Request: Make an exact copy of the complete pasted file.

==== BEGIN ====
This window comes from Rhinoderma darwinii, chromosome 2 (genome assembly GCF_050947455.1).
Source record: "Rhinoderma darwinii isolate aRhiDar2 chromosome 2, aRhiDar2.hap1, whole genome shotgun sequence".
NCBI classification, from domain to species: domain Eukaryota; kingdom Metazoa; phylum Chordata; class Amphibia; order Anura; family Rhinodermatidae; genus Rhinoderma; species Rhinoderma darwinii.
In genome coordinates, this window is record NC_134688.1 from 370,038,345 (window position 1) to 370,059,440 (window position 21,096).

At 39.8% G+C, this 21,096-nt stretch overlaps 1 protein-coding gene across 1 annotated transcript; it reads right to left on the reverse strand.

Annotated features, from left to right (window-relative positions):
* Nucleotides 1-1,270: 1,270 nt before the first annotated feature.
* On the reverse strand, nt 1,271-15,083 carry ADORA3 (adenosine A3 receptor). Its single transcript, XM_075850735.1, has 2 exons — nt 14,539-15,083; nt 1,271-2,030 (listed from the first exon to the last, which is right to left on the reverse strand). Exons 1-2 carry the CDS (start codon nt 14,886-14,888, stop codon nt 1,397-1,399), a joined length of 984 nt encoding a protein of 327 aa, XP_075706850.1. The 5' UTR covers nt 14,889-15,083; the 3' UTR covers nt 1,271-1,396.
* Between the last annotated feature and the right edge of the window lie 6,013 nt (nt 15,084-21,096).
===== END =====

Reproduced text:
This window comes from Rhinoderma darwinii, chromosome 2 (genome assembly GCF_050947455.1).
Source record: "Rhinoderma darwinii isolate aRhiDar2 chromosome 2, aRhiDar2.hap1, whole genome shotgun sequence".
NCBI classification, from domain to species: domain Eukaryota; kingdom Metazoa; phylum Chordata; class Amphibia; order Anura; family Rhinodermatidae; genus Rhinoderma; species Rhinoderma darwinii.
In genome coordinates, this window is record NC_134688.1 from 370,038,345 (window position 1) to 370,059,440 (window position 21,096).

At 39.8% G+C, this 21,096-nt stretch overlaps 1 protein-coding gene across 1 annotated transcript; it reads right to left on the reverse strand.

Annotated features, from left to right (window-relative positions):
* Nucleotides 1-1,270: 1,270 nt before the first annotated feature.
* On the reverse strand, nt 1,271-15,083 carry ADORA3 (adenosine A3 receptor). Its single transcript, XM_075850735.1, has 2 exons — nt 14,539-15,083; nt 1,271-2,030 (listed from the first exon to the last, which is right to left on the reverse strand). Exons 1-2 carry the CDS (start codon nt 14,886-14,888, stop codon nt 1,397-1,399), a joined length of 984 nt encoding a protein of 327 aa, XP_075706850.1. The 5' UTR covers nt 14,889-15,083; the 3' UTR covers nt 1,271-1,396.
* Between the last annotated feature and the right edge of the window lie 6,013 nt (nt 15,084-21,096).